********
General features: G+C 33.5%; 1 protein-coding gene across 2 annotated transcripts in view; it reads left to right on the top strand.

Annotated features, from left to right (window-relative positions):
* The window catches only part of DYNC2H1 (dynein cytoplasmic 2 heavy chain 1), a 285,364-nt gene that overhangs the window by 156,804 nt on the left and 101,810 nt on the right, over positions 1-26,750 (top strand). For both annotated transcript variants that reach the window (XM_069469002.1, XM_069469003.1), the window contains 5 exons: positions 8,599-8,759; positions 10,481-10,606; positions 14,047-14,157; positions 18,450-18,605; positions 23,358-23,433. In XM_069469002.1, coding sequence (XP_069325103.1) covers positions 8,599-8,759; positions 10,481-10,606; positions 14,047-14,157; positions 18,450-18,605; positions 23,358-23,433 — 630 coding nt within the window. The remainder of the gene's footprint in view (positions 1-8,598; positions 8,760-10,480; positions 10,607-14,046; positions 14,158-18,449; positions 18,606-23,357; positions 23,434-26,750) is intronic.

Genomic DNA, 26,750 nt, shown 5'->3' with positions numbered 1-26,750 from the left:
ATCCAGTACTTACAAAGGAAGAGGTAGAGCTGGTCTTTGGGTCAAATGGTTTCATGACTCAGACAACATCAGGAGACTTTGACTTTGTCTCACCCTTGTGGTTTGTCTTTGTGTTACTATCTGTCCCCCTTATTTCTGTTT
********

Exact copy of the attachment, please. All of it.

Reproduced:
General features: G+C 33.5%; 1 protein-coding gene across 2 annotated transcripts in view; it reads left to right on the top strand.

Annotated features, from left to right (window-relative positions):
* The window catches only part of DYNC2H1 (dynein cytoplasmic 2 heavy chain 1), a 285,364-nt gene that overhangs the window by 156,804 nt on the left and 101,810 nt on the right, over positions 1-26,750 (top strand). For both annotated transcript variants that reach the window (XM_069469002.1, XM_069469003.1), the window contains 5 exons: positions 8,599-8,759; positions 10,481-10,606; positions 14,047-14,157; positions 18,450-18,605; positions 23,358-23,433. In XM_069469002.1, coding sequence (XP_069325103.1) covers positions 8,599-8,759; positions 10,481-10,606; positions 14,047-14,157; positions 18,450-18,605; positions 23,358-23,433 — 630 coding nt within the window. The remainder of the gene's footprint in view (positions 1-8,598; positions 8,760-10,480; positions 10,607-14,046; positions 14,158-18,449; positions 18,606-23,357; positions 23,434-26,750) is intronic.

Genomic DNA, 26,750 nt, shown 5'->3' with positions numbered 1-26,750 from the left:
ATCCAGTACTTACAAAGGAAGAGGTAGAGCTGGTCTTTGGGTCAAATGGTTTCATGACTCAGACAACATCAGGAGACTTTGACTTTGTCTCACCCTTGTGGTTTGTCTTTGTGTTACTATCTGTCCCCCTTATTTCTGTTT